So, we’ve done it. We passed the four requirements to qualify for a health savings account test and are now what the Internal Revenue Service calls an “eligible individual”. We qualify for a health savings account and can officially make contributions.
The IRS throws this term “eligible individual” around more than 50 times in publication 969, so you will see me start using it more around here.
This is where things all start coming together. The moment we have been waiting for; health savings account contributions. These contributions reduce our taxable income which will start saving us some serious money on taxes. We can then use those sheltered tax dollars and put them towards our health. Time to plow some money into our account, crack a beer, and celebrate, right?
Not so fast.
It seems to me that making contributions to the health savings account would be the easy part. Unfortunately, that’s just not the case. Dumping $100,000 of tax-free income into one of these accounts over a single year is not an option. There are contribution limits and rules to follow. Life events like marriage, new jobs, or medical insurance changes can impact our annual contribution limits.
I suppose in some ways, the Internal Revenue Service (IRS) tries to keep this simple. In other ways, they seem to make it more complicated than it needs to be.
Self-Only vs. Family Coverage
The IRS carves high deductible health plan coverage out into two categories: self-only and family. They then use these categories to decide how much of our income we can contribute to our tax-free health savings account each year. So, the first thing we need to know is which category we fall into.
I like this simplified approach. I remember being briefly confused when I married Mrs. Max OOP. Confused not so much about the marriage, but whether or not I could make the full family contribution. Since we did not have kids and I was only carrying her on my HDHP, I was wondering if we met the definition of a “family”.
We could, and it doubled our contribution limit the next year. We had a cake to celebrate.
Once you are married and covering your spouse on an HDHP, the health savings account rules consider you a family even if you do not have any children. The IRS specifically calls this out.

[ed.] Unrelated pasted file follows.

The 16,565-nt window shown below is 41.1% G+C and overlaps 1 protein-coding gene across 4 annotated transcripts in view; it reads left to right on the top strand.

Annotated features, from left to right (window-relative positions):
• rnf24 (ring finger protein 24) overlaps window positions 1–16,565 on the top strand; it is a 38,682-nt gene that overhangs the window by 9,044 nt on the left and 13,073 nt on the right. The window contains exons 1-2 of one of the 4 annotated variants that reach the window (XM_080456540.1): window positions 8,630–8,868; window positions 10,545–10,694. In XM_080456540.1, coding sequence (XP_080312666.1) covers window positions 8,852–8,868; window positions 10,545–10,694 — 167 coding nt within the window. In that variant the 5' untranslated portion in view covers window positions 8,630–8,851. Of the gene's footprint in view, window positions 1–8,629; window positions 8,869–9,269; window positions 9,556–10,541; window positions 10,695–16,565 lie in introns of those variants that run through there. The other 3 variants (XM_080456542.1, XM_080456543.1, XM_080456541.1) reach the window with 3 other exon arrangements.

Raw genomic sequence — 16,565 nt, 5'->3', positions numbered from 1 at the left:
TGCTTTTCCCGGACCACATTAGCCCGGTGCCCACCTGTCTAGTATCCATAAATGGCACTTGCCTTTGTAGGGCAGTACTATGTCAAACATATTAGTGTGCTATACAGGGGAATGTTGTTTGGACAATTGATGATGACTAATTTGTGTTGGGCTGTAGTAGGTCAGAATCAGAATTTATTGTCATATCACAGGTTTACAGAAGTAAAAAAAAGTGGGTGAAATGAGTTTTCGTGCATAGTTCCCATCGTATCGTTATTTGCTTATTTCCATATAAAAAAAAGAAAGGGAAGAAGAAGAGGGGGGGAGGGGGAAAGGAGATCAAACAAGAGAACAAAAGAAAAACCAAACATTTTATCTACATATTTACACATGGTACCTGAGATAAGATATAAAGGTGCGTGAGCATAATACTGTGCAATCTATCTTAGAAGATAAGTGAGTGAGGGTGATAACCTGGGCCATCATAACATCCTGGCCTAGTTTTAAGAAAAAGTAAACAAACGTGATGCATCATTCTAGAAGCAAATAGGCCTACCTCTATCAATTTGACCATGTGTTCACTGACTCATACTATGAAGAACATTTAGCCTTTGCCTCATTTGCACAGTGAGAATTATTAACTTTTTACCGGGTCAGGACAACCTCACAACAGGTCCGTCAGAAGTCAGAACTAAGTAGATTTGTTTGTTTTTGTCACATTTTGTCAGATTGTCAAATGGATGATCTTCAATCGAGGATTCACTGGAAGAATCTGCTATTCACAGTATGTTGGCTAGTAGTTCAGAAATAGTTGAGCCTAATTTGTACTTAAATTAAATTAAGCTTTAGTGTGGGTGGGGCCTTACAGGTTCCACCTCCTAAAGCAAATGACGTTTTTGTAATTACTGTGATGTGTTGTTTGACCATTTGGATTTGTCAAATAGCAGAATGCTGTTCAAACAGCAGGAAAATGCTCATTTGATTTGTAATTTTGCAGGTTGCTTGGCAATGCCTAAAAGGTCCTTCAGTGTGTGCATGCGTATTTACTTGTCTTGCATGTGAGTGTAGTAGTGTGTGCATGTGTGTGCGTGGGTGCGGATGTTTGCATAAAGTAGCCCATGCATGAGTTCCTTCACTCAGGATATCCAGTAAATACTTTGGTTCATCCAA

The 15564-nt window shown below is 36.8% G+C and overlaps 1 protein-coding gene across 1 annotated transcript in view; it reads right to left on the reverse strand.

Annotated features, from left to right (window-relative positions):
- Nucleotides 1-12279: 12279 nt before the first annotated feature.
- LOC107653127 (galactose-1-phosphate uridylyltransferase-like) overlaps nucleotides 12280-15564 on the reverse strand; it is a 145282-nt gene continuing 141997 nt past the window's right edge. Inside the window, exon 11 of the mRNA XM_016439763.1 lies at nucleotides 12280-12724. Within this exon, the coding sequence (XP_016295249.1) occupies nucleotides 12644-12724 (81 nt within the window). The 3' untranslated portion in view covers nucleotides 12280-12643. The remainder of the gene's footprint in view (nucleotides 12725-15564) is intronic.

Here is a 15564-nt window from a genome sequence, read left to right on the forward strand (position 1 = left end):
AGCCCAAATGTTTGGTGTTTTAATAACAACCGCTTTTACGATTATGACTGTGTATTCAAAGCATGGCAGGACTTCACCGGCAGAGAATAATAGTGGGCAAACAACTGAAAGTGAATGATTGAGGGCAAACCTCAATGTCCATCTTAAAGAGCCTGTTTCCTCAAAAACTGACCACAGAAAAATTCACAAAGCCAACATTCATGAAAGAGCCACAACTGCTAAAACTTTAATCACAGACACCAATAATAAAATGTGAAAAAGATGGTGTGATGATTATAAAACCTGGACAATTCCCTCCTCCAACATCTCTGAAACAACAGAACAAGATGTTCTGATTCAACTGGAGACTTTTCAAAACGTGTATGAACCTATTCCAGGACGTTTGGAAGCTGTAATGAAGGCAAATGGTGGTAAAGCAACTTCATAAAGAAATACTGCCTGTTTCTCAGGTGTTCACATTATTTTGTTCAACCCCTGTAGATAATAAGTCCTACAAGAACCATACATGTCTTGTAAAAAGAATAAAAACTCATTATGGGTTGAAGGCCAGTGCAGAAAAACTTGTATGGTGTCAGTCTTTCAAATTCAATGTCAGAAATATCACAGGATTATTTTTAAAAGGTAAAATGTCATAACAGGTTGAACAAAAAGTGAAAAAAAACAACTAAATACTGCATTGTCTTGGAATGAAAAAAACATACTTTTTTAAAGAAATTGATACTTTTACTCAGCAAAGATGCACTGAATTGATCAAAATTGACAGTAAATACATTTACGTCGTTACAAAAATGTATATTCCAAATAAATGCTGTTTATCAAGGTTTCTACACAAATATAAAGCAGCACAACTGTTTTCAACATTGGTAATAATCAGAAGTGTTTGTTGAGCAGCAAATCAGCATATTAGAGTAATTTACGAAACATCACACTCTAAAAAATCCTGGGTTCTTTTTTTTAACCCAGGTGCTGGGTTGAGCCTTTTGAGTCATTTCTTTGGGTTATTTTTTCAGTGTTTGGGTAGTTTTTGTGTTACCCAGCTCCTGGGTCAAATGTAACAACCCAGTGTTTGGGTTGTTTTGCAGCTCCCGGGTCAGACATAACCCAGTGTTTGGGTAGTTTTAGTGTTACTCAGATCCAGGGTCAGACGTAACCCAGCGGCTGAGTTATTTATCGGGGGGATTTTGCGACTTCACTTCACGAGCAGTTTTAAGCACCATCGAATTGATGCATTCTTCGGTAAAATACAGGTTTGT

Self-only HDHP coverage is HDHP coverage for only an eligible individual. Family HDHP coverage is HDHP coverage for an eligible individual and at least one other individual (whether or not that individual is an eligible individual). Example: An eligible individual and his dependent child are covered under an “employee plus one” HDHP offered by the individual’s employer. This is family HDHP coverage.Publication 969
Told you they like to use the term “eligible individual”.
Since my HDHP covers me (an eligible individual) and Mrs. Max OOP (at least one other individual), we have family HDHP coverage.
Once you know if you have self-only or family high deductible health plan coverage, you know your annual contribution limit.
Max will start with the basics. What is my contribution limit if I am covered by the same high deductible health plan all year?
In 2020, if you have self-only HDHP coverage all year, you can contribute $3,550 to a health savings account. If you have family HDHP coverage we double it, allowing $7,100 in annual contributions.
In 2021, the self-only contribution limits are increasing to $3,600 and the family limits will hit $7,200.
We can make extra contributions if the eligible individual happens to be over the age of 55 by the end of our tax year. In this situation, we can tack on $1,000 to the numbers above. This add-on is the same for both self-only and family coverage, it isn’t doubled for family coverage.
Again, every dollar we put into this account reduces our taxable income by a dollar. Since the Max Out of Pocket crew is covered under family HDHP coverage, we are eligible for $7,100 in contributions for 2020.
Here they are for 2020:
Those transactions will reduce my taxable income by $7,100.